Thanks to you all for the high quality discussions that you are having. Please keep the insights coming!

 

 

Launching Today — The Big Class: Bridging the Political Divide with Parker Palmer

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Today, we launch Bridging the Political Divide with Parker Palmer. It will be available for free to anyone who wants to take it from today through September 19.After that date, it will remain available to ChurchNext subscribers and for purchase.

We offer this class as a ministry that we feel America really could use right now. Political divisions, for good and ill, are nothing new in the U.S., but lately, they have been unhealthy, not only between the candidates on each side of the aisle, but among their supporters. In the past couple of decades, a Pew research study shows, extreme antipathy between Democrats and Republicans has risen sharply, with many members of each party viewing the other party as actively dangerous for the country. An exceptionally vitriolic election season has done nothing to dampen these party-based hostilities.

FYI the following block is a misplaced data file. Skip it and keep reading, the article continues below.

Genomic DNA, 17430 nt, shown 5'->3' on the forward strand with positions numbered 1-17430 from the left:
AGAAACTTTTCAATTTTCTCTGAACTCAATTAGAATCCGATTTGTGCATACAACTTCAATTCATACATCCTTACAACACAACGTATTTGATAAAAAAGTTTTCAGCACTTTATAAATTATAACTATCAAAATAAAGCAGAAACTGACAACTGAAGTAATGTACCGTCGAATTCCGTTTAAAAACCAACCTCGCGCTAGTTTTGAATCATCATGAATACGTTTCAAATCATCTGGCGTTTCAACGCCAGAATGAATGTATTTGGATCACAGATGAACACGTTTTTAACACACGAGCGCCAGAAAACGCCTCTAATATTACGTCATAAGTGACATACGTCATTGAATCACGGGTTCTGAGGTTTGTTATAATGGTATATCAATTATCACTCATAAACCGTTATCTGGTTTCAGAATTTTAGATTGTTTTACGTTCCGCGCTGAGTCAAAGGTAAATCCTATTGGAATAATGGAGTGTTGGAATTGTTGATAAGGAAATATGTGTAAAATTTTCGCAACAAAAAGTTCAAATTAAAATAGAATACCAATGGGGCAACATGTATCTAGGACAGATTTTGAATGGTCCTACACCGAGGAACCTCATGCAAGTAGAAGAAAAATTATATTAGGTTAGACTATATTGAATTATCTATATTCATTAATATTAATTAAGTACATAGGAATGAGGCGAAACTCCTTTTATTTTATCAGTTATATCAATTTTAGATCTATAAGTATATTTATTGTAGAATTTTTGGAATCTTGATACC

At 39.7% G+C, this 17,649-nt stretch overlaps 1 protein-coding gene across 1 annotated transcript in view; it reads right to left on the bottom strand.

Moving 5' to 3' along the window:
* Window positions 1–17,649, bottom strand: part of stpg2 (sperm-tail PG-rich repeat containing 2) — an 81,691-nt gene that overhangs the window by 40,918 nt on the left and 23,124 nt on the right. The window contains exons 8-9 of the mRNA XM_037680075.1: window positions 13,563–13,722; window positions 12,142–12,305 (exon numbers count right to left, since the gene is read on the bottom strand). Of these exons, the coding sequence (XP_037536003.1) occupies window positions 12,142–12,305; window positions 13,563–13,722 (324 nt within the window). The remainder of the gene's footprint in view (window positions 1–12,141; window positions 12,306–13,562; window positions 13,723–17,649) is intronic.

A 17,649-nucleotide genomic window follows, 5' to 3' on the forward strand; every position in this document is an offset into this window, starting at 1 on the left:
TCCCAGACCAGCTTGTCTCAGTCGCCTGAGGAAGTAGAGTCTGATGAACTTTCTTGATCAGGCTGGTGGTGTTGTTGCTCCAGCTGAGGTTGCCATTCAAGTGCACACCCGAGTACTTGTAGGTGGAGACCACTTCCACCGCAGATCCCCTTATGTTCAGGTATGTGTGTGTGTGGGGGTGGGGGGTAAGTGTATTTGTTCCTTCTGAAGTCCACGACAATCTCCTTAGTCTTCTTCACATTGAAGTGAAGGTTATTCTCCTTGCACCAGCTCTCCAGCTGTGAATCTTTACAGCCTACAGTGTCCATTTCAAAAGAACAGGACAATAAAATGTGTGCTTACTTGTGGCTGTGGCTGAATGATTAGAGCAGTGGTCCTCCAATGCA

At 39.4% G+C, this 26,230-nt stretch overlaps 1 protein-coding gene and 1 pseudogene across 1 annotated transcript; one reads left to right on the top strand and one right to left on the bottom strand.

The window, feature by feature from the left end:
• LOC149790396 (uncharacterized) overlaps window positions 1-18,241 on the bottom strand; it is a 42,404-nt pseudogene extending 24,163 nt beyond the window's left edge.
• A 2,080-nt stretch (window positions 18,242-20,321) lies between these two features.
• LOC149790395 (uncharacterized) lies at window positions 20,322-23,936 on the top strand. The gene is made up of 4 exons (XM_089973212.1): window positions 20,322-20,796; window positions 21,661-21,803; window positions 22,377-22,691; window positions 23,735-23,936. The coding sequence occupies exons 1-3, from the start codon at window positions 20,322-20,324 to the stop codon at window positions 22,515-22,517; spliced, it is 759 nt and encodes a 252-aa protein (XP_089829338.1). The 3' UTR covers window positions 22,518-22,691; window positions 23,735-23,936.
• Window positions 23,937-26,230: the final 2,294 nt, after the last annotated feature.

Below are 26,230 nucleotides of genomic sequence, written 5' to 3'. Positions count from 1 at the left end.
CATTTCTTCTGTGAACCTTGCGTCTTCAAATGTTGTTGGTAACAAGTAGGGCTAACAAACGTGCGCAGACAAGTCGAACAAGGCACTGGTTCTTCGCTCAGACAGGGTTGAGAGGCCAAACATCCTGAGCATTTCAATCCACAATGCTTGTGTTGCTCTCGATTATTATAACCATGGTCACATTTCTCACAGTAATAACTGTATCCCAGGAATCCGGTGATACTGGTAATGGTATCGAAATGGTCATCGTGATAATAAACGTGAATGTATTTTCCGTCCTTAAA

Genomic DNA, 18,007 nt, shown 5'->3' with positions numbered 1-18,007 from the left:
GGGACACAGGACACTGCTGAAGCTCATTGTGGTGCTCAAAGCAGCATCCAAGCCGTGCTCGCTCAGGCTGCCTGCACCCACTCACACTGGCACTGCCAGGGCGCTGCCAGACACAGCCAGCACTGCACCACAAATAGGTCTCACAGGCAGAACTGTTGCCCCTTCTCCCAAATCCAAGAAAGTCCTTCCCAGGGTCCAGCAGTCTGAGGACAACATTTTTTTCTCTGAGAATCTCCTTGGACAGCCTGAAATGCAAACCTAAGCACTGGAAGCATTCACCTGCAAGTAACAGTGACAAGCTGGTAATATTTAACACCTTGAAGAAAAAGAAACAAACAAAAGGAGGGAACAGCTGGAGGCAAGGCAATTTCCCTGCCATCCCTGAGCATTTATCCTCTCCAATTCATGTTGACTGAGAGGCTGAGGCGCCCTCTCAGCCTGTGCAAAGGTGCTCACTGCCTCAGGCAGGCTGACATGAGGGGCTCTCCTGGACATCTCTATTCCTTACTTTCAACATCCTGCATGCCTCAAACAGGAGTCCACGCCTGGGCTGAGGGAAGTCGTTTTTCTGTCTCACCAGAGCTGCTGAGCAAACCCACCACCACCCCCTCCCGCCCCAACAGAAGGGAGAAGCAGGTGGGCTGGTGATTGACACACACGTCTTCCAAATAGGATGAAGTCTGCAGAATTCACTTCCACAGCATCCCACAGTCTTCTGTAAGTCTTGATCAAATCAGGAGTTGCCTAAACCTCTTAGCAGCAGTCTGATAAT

In this class, author and activist Parker Palmer discusses the sources of today’s antipathies and talks about ways for us to engage in productive political discourse. He suggests that while healthy divisions strengthen American politics, unhealthy divisions bring us down socially and politically. He offers guidance in how to re-frame our approach to political thinking and conversation to produce better discussions, better politics, and better relationships.

We hope that you will enjoy this class and spread the word about it to your friends across the political spectrum. Would would like to thank Forward Movement, The Episcopal Church, Bexley Seabury SeminaryLiving Compass, and the Center for Courage & Renewal for making it possible for us to offer this class free for these two weeks.

For more information about taking Bridging the Political Divide, please click here. For a preview, please click below.